Eggs are a food that can get away from you when storing them for a period of time. The carton will have an expiration date, but knowing just how far you can stretch that date when you are in the middle of baking, can be a real time saver. Here are a few tests to help you determine the freshness and usability of an egg.
The water bowl test
This test is most popular, as it is easy, requires very few items and is nearly foolproof. First, you want to take a clear bowl and fill it with enough cold water to cover an egg. Drop the egg into the bowl. Does it lay on its side on the bottom? Perfect! It is a fresh egg and you can have no hesitation in using it. Does it stand up on the bottom? Still ok, but maybe consider the near future for its use. Does it hover slightly above the bottom of the bowl, but doesn’t float to the surface? Probably still all right to use, but may want to perform another test to confirm. If it floats completely on the surface of the water, it’s time to throw it out. It isn’t worth the risk of food poisoning to save a few pennies.
The reason this test works so well is the fact that eggshells are porous. They allow the air inside the fridge to seep through the shell. The larger the air pocket inside of the egg, the more damage is done to the integrity of the egg.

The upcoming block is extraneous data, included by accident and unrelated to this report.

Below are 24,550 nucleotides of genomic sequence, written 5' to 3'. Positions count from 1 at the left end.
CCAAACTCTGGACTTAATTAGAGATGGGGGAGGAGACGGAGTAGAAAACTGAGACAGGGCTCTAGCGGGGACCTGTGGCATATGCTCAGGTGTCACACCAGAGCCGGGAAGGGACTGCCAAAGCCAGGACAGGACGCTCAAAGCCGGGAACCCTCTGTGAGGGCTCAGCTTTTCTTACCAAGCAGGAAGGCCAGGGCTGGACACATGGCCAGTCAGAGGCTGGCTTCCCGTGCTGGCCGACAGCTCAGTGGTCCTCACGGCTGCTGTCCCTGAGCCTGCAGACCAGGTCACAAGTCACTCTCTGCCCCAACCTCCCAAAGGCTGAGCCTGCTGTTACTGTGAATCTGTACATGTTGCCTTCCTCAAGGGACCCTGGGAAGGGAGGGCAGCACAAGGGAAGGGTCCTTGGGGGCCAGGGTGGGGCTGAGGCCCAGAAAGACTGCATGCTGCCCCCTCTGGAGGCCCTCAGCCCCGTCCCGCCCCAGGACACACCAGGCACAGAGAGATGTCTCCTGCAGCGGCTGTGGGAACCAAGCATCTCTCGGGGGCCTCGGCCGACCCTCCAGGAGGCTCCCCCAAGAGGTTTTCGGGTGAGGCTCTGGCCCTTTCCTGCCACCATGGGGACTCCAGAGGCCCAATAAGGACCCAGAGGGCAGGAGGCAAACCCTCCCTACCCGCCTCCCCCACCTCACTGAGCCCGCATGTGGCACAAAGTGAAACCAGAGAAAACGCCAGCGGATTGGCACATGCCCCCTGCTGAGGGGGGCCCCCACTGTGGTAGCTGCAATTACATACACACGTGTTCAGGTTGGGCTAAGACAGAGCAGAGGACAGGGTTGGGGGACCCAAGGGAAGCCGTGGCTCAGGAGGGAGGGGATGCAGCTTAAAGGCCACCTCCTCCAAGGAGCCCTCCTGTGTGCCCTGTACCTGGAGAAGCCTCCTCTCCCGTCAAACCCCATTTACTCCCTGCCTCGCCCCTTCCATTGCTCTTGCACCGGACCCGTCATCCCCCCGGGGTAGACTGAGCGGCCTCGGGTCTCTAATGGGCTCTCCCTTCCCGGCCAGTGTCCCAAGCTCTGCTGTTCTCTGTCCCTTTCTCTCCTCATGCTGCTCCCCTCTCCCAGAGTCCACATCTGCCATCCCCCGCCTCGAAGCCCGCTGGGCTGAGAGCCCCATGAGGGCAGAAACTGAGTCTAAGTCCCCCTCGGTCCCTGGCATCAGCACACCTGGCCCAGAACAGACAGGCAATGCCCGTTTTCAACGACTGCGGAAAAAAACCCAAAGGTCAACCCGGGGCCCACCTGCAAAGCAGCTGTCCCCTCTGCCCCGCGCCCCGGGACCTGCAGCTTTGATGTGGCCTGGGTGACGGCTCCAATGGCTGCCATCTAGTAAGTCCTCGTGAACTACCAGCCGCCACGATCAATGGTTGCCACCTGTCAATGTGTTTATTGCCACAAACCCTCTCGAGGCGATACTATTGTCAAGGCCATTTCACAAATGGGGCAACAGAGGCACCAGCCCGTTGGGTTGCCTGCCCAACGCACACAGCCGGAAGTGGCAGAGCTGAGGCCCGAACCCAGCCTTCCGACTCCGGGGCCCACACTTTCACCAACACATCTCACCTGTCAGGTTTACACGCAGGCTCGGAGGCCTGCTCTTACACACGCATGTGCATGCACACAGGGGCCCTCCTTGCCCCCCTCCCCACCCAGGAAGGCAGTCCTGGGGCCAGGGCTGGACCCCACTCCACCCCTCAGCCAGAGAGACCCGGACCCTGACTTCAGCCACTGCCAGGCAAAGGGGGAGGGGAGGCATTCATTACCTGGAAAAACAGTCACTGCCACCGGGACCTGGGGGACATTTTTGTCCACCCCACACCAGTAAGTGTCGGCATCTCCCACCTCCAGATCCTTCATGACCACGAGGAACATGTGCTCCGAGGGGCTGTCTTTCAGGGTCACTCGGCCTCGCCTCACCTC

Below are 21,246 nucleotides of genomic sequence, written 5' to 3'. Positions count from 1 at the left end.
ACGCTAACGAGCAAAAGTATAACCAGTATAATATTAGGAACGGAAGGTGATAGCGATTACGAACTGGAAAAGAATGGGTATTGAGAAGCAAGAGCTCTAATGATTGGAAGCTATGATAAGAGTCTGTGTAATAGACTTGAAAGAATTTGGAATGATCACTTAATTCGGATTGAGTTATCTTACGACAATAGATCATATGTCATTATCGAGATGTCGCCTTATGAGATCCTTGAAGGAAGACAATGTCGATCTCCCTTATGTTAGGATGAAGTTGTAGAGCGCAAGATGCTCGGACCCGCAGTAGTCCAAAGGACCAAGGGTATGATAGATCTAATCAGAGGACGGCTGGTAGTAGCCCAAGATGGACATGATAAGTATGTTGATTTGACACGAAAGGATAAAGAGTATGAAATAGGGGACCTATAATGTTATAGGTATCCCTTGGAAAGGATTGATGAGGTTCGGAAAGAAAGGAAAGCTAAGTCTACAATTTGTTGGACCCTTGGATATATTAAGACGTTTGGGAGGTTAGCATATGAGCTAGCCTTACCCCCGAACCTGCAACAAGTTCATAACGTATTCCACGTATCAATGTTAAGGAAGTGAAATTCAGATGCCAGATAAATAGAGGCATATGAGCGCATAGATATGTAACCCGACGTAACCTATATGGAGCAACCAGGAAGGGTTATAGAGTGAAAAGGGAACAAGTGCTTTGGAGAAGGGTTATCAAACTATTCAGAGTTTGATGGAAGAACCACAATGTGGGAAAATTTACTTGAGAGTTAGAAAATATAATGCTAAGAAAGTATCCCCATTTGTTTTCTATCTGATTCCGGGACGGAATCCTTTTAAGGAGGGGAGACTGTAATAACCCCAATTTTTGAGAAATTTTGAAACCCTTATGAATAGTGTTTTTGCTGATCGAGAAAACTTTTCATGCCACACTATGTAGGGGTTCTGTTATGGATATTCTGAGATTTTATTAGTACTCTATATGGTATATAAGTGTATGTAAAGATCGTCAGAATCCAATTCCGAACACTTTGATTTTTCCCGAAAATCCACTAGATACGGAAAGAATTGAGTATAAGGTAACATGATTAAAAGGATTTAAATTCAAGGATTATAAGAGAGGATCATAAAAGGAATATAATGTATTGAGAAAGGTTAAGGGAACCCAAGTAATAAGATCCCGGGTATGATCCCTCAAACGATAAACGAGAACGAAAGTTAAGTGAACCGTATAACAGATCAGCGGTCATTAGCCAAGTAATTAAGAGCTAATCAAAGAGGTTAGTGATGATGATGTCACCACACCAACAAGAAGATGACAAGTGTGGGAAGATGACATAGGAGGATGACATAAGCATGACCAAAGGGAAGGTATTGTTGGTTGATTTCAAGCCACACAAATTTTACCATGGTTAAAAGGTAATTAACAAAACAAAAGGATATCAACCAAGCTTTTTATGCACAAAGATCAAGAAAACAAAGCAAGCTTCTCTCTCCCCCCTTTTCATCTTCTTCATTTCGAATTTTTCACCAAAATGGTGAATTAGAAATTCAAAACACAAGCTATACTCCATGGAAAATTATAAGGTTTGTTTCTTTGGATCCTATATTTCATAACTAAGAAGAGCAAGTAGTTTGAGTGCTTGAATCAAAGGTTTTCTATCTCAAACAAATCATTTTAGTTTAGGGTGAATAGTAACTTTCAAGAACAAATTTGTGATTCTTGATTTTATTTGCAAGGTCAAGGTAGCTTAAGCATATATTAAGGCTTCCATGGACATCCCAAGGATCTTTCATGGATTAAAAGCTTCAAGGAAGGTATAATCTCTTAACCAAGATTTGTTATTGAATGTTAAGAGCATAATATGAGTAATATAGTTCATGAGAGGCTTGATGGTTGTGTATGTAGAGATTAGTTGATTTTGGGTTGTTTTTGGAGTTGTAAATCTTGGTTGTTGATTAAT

The plate test
This test also is extremely simple, but the results depend on reading what you are seeing and may not be as cut and dried as the bowl test. Crack an egg onto a plate. If the egg is fresh, the yolk will be centered on the plate, surrounded by equal amount of white. The yolk will be compact and stand nice and tall, and the white will be of a thicker texture. If the white is thin, runny or extremely cloudy, and the yolk flatter or broken, this is an indication that you wouldn’t want to use this egg. Head to the store immediately for a replacement carton.
The salt water test
This test is a definite yes or no answer to the question of whether it’s safe to use the egg. No results to try to decipher and feeling like you are reading tea leaves in a cup. Dissolve two tablespoons salt in two cups of water. If the egg floats, it’s bad. If the egg sinks, it’s good. Simple.
The candling test
This test falls in the category of the tea leaves tests, or maybe more similar to looking in a crystal ball. You need to be skilled in reading the results and knowing what you are looking at. Basically, you hold an egg to a candle and this allows you to see the inside of an egg, although vaguely. The air pocket size, the opacity of the white and yolk and the sharpness of the edges of the yolk are all indications of the egg freshness.
In deciding whether to use a questionable egg, consider what you will be using it for. Meringues work best when using fresher eggs, while hard-boiled eggs peel easier if they have a little more age to them. Pastry chefs actually prefer to use the slightly older eggs for baking as they tend to mix in easier since the texture is less firm. Also consider whether an emergency trip to a grocery store would be less time consuming and costly compared to a trip to an emergency room. “When in doubt, throw it out” is my motto.